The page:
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Launch of SFQC-backed assurance scheme

Venison's march into the meat mainstream continued with the launch of an SFQC-backed assurance scheme for deer raised and finished using park systems.

The British Deer Farms and Parks Association said the scheme would encourage best practice for the park industry, while also increasing retailers' and consumers' confidence in meat produced in this way.

In the middle-ground between wild deer on an unbound hill, and farmed deer on an in-bye field, park-raised deer hark back to feudal history when game hunting rights were held by the monarchy alone, and the creation of a bound area of wild land required royal decree.

The practical modern-day upshot of that heritage is that park venison is one of the few meats that can be humanely and legally produced without recourse to an abattoir.

The new assurance scheme seeks to harmonise the system with the meat production standards expected by modern retailers, covering various aspects of deer management and carcass handling.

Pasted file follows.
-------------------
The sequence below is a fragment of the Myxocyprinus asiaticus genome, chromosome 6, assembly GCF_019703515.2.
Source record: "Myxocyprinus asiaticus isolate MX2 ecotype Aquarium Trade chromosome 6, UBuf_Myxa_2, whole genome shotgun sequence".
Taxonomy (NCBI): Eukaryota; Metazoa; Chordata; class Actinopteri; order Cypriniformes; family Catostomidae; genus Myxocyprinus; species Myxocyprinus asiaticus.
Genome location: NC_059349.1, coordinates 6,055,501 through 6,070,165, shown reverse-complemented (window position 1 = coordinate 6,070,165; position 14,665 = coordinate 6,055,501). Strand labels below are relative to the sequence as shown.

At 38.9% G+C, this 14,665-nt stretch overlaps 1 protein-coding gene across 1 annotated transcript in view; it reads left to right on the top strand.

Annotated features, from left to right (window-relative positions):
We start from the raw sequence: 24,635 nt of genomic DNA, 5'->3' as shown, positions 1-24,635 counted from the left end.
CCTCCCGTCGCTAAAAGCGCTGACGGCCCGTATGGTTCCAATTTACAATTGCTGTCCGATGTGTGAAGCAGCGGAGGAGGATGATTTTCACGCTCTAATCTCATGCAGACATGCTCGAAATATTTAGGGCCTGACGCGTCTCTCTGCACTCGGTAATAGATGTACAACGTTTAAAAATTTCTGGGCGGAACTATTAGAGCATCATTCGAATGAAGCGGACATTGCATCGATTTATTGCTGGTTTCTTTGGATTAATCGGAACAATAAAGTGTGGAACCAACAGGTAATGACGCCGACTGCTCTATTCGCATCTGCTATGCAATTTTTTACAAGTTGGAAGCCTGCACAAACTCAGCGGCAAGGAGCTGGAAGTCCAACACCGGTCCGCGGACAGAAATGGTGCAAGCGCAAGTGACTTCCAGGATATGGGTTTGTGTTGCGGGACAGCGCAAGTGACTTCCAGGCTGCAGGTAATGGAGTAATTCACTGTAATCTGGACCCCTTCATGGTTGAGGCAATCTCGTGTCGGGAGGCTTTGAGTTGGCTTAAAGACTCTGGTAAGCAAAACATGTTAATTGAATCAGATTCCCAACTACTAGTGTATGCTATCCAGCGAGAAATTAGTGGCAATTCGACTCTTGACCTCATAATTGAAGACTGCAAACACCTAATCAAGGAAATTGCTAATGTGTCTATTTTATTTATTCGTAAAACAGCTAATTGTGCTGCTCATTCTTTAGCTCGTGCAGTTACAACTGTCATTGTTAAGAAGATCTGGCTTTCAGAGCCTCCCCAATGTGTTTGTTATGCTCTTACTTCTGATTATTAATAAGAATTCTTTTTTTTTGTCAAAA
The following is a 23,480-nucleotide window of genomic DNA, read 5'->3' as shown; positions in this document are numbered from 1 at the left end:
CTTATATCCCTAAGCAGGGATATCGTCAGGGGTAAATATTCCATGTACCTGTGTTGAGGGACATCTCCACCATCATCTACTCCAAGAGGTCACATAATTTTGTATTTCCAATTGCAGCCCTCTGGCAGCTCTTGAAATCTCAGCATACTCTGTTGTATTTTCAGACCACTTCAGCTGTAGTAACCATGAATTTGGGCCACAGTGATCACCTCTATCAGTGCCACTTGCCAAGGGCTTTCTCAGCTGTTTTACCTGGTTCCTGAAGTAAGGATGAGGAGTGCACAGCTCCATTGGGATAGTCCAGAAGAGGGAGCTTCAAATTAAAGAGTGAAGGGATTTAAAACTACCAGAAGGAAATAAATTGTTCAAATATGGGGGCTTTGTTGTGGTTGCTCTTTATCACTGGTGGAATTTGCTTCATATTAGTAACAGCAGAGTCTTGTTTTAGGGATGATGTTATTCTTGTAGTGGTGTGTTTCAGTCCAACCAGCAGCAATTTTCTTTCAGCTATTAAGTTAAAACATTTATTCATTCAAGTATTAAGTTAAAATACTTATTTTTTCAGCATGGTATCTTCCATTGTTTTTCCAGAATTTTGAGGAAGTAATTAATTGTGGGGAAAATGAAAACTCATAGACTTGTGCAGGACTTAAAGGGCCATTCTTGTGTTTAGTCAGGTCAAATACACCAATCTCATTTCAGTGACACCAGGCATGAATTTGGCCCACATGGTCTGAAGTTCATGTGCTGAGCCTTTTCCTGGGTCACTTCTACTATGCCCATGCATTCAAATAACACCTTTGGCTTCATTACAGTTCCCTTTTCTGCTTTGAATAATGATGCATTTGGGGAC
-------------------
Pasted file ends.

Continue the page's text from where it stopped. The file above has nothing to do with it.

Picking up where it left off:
SFQC's technical advisor Jonathan Whitehead explained: "Public demand for venison is at an all-time high, with recent data released from market analysts Kantar Worldpanel showing that venison sales have rocketed by 413% year-on-year - from £1.2million in 2013 to £6.4million last month. While suppliers in the UK are trying to meet demand, retailers are also under more pressure than ever before to ensure the meat they buy is of the highest possible quality.

"This scheme aims to encourage best practice with deer park owners and managers - enabling them to improve standards and get the most from their herds while also satisfying retailer concerns. Similar assurance schemes for traditional livestock have resulted in both improved welfare of the animals as well as the price owners get from their stock. Hopefully this scheme has similar benefits."

BDFPA president Nigel Sampson added: "Every year Britain imports around 30,000 venison carcases from New Zealand and European deer farms. Park venison could help to reduce the dependence on imported products while also helping to grow a British industry."

Commenting, the Scottish Venison Partnership's secretary, Dick Playfair, said that it fully supported the BDFPA's new scheme. "This compliments the successful Scottish Quality Wild Venison Scheme which has been running now for around 12 years, and covers the production of around 75% of venison from Scotland's wild deer," said Mr Playfair. 

"As other streams for venison production develop, specifically from farms and parks, then this additional measure will give greater integrity to the park deer sector. Its launch is timely in that it precedes 'phase 2' of the SRDP/ScotGov funded Deer Farm and Park Demonstration Project," he added.